GitHub: A beginner's guide, Part II

'The Github Kegerator' by Tim Lucas Photho by Tim Lucas (CC-BY 2.0)

This is the second post in the series on GitHub: A beginner’s guide. In the previous post we learnt about Git basics and some of its most important commands. Now, we will take a look at steps to create your own repo on a Linux box (with the master on GitHub). I assume you already have your GitHub account and a repo created. If not, you can do that using the steps mentioned here. Note that if you are on Mac or Windows machines, GitHub has a desktop application for both. After you download the desktop application, you can push code to your repo using the steps mentioned here. But if you are on a Linux box, you will need to install Git and then configure it to use your GitHub repo.

Coming to the agenda i.e. repo on a Linux box, the first point to understand is that GitHub is built around Git, i.e. GitHub provides you a wrapper to manage your files while using Git in the background (not to forget, GitHub also provides the web server, so anyone can access their code from anywhere). So, Git commands work perfectly well on GitHub. I have used Ubuntu as my base system, (you may need to use other commands based on the distro you use).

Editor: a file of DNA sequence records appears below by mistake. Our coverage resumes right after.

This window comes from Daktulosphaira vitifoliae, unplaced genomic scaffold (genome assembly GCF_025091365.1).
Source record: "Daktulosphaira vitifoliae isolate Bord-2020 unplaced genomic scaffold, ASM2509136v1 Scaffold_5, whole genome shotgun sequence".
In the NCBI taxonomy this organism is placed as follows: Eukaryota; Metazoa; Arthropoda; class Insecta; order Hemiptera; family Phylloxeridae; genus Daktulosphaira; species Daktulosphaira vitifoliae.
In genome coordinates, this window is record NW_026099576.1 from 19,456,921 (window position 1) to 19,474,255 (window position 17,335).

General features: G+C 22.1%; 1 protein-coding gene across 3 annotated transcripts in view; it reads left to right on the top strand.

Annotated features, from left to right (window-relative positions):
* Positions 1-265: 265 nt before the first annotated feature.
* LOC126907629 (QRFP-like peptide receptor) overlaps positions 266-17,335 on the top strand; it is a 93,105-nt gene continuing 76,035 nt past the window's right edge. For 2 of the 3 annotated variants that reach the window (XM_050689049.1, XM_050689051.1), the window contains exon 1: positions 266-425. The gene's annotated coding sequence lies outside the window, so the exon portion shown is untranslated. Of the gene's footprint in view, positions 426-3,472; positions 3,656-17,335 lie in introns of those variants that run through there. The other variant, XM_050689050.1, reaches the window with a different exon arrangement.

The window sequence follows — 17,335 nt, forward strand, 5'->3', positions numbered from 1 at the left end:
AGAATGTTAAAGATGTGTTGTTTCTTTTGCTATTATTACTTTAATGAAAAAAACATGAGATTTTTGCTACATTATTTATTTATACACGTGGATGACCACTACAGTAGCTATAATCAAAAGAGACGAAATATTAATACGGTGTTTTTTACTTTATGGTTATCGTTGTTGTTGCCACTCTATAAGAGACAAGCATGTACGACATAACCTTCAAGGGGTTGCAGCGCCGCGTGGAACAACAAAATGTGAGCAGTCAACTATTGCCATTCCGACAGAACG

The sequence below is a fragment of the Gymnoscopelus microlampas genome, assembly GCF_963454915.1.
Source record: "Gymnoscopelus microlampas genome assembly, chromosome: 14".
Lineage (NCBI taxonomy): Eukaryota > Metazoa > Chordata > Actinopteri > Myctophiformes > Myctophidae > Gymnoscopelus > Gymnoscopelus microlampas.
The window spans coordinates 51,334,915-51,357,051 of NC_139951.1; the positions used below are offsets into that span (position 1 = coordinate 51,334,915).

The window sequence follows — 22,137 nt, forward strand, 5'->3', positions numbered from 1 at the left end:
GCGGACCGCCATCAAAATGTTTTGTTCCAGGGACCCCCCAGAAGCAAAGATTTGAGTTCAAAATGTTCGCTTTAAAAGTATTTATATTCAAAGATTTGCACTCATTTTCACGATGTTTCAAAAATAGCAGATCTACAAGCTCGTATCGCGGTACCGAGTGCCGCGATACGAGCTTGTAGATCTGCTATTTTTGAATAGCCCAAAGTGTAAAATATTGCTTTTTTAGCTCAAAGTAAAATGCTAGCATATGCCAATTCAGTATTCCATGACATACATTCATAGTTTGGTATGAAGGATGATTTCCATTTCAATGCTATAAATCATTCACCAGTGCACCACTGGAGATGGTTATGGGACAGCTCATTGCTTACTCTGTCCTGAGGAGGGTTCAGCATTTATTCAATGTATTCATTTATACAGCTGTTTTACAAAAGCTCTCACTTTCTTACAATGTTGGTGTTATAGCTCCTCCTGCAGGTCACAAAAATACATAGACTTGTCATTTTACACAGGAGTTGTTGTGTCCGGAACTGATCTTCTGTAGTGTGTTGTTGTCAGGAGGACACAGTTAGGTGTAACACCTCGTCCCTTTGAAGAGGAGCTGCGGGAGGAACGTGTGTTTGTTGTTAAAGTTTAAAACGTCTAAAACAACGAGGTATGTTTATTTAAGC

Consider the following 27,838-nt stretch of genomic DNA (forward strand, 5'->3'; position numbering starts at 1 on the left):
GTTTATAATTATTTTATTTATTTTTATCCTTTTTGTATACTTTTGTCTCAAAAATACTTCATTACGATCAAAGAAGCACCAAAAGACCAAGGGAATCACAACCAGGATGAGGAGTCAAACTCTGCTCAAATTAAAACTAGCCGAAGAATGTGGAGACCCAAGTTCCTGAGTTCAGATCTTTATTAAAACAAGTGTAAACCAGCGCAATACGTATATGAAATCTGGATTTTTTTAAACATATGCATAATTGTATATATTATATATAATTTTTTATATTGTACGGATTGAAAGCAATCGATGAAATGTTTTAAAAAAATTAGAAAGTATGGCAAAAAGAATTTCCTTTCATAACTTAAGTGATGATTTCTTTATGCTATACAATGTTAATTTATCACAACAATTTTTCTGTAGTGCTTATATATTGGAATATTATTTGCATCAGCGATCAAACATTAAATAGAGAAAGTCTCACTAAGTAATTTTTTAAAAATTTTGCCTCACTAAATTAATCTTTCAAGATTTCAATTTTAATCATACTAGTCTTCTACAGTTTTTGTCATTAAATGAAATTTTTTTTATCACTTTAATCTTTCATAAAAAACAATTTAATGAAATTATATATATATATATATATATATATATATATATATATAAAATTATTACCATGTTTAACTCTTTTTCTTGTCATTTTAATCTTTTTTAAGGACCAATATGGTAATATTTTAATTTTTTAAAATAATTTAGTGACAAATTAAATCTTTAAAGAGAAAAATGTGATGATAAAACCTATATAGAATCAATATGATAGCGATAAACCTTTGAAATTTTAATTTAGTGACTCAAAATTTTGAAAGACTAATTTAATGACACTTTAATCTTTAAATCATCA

1. Install and download Git:

sudo apt-get install git

2. Configure git with your GitHub details.

git config --global "username"
git config --global ""

3. Create local repo: Suppose you have your source code available in the path ~/my_awesome_project (if you are yet to write the source code, just create the folder my_awesome_project for now). Go to your home folder and type ­

git init my_awesome_project

4. Adding files to git: Now just add the files in your source code folder to git (buffer) using the add command. Note that you can also add folders using this command, and this needs to be done only once in the life of the file. That means, if you have a new file/folder in your source code, you need to add it just once. For example, I take two files here ­

git add sample.c
git add sample_another.c

5. Commit the changes: Now that files are added to git, you need to commit them. This saves the state of the file in git, and you can revert to this state at any point in time later.

git commit -m "some message"

6. Pushing local files to GitHub repo: If you noticed, we have till now not contacted GitHub. All the changes & commits were done locally, to make sure these changes are pushed to the server, you need to use the push command. But before that, you need to set the path of your remote repo. You can find the path in GitHub repo page. It should look something like Add the path using

git remote add origin

7. Finally push the code using

git push origin master

Here is how this looks

Local repository example Local repository example

Github repository example Github repository example

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